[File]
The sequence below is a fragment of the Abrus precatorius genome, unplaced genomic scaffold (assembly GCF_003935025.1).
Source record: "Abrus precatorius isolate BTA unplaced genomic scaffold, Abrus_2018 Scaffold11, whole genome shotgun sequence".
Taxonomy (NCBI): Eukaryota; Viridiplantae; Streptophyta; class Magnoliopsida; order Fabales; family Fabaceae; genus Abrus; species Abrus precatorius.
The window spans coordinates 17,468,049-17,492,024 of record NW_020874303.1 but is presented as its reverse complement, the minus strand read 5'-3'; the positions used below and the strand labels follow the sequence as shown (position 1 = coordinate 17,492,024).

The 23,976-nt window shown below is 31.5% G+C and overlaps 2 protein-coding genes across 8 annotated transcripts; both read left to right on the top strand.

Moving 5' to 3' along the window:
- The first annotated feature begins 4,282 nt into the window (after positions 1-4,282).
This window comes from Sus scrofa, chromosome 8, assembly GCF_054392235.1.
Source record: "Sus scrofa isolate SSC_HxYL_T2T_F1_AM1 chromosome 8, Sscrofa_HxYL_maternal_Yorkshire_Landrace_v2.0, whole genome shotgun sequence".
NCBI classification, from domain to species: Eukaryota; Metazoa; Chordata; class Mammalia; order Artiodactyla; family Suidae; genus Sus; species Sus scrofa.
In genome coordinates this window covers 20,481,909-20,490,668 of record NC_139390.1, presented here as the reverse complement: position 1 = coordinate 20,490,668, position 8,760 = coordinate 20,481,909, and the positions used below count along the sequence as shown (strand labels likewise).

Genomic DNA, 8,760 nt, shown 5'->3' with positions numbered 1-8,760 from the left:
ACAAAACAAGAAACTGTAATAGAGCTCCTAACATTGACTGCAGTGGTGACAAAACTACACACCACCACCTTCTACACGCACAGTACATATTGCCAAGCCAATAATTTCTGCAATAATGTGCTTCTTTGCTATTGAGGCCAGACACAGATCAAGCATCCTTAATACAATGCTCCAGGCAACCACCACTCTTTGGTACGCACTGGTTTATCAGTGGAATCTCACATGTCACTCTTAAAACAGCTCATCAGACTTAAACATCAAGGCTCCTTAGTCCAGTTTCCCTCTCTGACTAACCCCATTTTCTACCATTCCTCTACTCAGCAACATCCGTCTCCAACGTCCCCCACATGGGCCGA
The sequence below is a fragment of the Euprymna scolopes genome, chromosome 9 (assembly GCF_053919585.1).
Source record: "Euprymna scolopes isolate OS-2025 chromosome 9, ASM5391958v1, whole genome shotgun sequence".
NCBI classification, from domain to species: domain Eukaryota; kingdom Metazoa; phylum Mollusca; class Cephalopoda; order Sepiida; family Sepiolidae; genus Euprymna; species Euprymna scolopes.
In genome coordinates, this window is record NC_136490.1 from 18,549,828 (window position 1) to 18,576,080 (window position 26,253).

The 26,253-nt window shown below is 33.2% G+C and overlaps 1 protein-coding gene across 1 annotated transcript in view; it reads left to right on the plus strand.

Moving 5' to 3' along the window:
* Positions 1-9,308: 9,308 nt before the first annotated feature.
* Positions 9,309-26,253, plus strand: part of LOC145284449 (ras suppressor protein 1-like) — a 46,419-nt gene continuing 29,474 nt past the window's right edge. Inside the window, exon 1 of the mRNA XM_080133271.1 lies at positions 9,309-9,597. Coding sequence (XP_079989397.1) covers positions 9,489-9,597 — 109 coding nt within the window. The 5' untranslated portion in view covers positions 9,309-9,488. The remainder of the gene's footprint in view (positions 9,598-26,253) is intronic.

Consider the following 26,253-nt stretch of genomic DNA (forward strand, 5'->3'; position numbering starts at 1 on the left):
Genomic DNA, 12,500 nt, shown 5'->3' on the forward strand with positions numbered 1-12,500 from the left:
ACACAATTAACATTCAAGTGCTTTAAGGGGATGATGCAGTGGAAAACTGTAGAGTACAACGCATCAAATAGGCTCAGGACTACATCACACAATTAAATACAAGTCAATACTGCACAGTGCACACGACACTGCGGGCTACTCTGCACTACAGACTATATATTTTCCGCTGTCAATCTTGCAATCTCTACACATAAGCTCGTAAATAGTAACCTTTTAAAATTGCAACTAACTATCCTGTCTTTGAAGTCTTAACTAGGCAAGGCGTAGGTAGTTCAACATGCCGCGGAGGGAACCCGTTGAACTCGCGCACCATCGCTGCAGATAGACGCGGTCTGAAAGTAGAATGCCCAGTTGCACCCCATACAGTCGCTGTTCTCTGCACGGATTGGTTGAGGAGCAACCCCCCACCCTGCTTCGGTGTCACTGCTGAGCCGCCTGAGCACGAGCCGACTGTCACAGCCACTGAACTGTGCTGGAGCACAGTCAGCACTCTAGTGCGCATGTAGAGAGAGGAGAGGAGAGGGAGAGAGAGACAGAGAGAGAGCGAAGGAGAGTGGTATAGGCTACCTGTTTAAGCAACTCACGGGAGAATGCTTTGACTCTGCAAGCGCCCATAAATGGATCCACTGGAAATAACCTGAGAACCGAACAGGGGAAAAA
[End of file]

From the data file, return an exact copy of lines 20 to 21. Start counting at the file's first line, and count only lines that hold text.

* Positions 1-9,308: 9,308 nt before the first annotated feature.
* Positions 9,309-26,253, plus strand: part of LOC145284449 (ras suppressor protein 1-like) — a 46,419-nt gene continuing 29,474 nt past the window's right edge. Inside the window, exon 1 of the mRNA XM_080133271.1 lies at positions 9,309-9,597. Coding sequence (XP_079989397.1) covers positions 9,489-9,597 — 109 coding nt within the window. The 5' untranslated portion in view covers positions 9,309-9,488. The remainder of the gene's footprint in view (positions 9,598-26,253) is intronic.